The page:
Friday, July 11, 2014

Article #300 Learn from the Past


            You can learn from your past, but it takes effort sometimes to trace the history of unknown ancestors. Rose Eddington of St. George, tells us about the difficulties she had trying to gather information about her father’s side of the family because he never talked about his parents. Rose was able to find out later that her dad had mixed feelings about his father who deserted his family when they were traveling cross country leaving his wife with three children to support. Later, the mother and her daughter died in the influenza epidemic in 1919 leaving the two sons alone. Rose’s father the oldest son married, and helped his younger brother enlisted in the Navy. A sad story and easy to understand why Rose’s dad didn’t want to talk about his past.
It wasn’t until years later that she learned more of her father’s ancestry from a step brother who shared the history of her 2nd great grandfather Reuben Phillips: Born of Welsh descent, he was born in Tennessee. Well educated, he taught school for one year, married and started a family. He moved his family to Little Rock, Arkansas then to California where they settled first at Clements near Stockton and built a home. Eventually they moved to Oregon and bought a farm. After a few years they returned to Cambria then moved to Los Angeles.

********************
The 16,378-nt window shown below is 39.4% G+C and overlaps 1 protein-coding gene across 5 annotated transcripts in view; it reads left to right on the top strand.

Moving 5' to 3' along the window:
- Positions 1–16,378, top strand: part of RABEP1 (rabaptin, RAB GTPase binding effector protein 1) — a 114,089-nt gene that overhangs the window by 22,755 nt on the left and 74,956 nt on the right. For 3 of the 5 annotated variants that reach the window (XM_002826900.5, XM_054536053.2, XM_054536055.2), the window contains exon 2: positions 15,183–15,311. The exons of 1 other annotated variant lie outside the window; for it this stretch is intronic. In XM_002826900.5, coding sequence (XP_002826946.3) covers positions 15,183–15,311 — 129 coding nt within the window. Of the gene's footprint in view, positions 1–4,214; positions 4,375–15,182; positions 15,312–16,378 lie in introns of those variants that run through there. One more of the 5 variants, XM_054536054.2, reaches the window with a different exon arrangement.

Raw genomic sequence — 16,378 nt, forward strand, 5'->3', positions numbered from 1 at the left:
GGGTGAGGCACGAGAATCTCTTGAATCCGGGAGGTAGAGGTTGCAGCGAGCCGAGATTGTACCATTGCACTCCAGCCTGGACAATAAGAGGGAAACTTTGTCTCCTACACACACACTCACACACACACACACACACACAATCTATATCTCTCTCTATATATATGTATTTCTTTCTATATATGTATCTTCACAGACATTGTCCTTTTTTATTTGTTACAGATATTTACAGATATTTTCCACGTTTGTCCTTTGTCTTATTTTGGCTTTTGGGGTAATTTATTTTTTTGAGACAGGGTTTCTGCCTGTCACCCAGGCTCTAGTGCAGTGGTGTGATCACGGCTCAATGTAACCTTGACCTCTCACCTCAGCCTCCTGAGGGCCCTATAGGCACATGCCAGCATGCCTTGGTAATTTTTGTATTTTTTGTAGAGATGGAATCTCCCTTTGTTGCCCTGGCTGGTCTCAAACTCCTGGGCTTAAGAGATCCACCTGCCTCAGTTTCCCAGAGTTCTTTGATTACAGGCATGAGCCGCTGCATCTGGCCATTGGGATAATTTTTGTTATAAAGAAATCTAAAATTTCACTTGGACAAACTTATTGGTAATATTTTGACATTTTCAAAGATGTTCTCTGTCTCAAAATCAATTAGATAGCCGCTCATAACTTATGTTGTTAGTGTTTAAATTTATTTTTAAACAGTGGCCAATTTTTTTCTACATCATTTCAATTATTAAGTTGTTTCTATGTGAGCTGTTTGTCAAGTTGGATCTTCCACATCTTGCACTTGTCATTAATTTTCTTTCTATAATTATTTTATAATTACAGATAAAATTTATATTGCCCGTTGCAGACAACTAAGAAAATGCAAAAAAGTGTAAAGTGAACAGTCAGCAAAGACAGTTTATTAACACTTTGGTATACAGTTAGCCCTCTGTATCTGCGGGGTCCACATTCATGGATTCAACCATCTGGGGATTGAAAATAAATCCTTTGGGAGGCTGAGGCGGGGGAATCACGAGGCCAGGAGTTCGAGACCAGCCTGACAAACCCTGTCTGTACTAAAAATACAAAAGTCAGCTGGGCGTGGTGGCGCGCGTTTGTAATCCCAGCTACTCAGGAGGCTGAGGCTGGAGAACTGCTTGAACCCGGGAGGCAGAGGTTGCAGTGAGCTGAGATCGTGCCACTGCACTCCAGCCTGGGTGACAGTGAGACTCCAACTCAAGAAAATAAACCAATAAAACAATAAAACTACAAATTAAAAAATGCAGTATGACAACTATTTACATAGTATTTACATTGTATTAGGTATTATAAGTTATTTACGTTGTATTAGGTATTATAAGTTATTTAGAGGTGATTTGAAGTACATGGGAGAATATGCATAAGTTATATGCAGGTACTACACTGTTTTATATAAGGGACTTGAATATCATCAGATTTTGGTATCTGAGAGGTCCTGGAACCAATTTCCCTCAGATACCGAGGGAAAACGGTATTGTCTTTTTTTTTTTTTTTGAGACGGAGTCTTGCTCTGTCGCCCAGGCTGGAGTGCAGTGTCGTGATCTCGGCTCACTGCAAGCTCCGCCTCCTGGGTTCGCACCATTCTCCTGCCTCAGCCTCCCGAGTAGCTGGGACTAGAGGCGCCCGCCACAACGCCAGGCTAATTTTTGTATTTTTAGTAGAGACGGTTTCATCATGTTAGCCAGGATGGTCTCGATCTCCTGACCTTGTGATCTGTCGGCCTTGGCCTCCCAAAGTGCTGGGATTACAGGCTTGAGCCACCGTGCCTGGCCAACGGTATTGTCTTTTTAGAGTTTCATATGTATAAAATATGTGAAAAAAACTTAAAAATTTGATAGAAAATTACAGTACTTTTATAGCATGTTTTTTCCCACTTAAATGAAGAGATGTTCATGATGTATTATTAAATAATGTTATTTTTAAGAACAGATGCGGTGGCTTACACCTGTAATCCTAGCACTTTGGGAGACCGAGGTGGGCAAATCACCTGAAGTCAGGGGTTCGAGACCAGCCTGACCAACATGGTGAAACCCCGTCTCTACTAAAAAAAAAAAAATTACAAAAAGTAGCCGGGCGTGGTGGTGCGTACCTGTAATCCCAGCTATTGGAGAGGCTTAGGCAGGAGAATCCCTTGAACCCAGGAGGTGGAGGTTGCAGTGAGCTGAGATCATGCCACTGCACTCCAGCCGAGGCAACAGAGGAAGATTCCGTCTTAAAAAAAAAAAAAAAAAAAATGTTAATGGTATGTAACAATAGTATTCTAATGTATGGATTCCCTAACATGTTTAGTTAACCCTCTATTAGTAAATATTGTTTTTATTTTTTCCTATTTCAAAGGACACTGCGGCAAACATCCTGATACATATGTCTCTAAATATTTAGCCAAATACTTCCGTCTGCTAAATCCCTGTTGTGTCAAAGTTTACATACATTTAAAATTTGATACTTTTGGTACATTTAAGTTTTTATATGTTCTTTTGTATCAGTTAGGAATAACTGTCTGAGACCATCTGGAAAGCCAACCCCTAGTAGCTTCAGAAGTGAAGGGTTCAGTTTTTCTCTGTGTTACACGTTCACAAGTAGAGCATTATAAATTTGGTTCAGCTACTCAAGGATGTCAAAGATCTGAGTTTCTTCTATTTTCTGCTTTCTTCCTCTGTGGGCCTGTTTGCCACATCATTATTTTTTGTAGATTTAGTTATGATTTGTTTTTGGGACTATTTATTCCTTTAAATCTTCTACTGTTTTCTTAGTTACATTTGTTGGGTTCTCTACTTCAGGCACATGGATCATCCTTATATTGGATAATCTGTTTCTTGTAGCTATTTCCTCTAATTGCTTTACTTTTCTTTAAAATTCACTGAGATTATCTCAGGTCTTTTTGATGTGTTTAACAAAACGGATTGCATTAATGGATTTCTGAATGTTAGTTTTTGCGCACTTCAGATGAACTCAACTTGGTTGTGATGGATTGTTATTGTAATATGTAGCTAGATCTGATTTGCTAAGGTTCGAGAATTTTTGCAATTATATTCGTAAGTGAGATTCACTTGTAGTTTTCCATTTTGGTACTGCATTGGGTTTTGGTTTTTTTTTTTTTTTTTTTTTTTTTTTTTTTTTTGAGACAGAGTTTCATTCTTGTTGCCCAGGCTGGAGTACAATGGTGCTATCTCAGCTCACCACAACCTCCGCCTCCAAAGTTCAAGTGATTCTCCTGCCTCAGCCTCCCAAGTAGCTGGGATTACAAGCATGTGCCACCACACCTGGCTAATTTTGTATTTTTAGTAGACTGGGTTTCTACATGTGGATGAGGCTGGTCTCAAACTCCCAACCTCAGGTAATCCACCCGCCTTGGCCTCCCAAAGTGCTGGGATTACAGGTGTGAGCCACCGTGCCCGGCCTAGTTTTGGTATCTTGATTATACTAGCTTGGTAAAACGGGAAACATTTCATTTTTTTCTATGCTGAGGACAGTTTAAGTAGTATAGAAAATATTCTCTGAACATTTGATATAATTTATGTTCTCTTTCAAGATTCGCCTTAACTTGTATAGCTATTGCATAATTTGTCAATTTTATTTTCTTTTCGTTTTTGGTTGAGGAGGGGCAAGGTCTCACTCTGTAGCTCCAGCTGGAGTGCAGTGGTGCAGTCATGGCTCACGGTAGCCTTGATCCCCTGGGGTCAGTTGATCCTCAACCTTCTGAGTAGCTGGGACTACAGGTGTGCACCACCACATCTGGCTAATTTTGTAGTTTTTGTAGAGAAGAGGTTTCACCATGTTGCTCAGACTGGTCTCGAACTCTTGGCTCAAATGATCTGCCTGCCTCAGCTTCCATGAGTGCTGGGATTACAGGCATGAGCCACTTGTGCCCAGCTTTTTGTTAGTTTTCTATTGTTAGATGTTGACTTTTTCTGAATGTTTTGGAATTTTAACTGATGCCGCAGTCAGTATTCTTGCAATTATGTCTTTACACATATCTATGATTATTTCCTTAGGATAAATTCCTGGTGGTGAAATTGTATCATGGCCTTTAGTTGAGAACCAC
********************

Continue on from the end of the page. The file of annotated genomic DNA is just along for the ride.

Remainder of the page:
His grand daughter Stella Phillips describes him thus: He had what is called wanderlust––never living too many years in one place. As they were pioneers, in a wilderness, they had to begin at the beginning, which was a necessity––building a house. When a girl married in those days, she took upon herself an almost impossible job. Besides the needful housework and cooking, there was also the spinning and weaving, supplying the whole household with clothing. There were no sewing machines, so everything must be done by hand. A mother was busy from dawn until the wee small hours, then up again at dawn. Reuben Phillips and his wife were Christians in the Baptist faith. I have seen Father Phillips so full of the love of Christ and his teachings that he would laugh happily to himself. I loved to hear him talk. His wife was more quiet.
The first step in gathering your ancestor’s stories is to check home sources. Contact relatives that might have information or old photos to share. NEXT TIME: Share Your Past. I’m looking for stories about your parents to publish in my column. How did their lives effect you? What important principles did they teach you? Leave your family history in a comment.

1 comment:

Linda Kay Christensen said...

My parents and grandparents were always great about sharing information about the past generations, but I've talked to many who have no idea of their ancesory. It would be hard to start from nothing to try to find the past.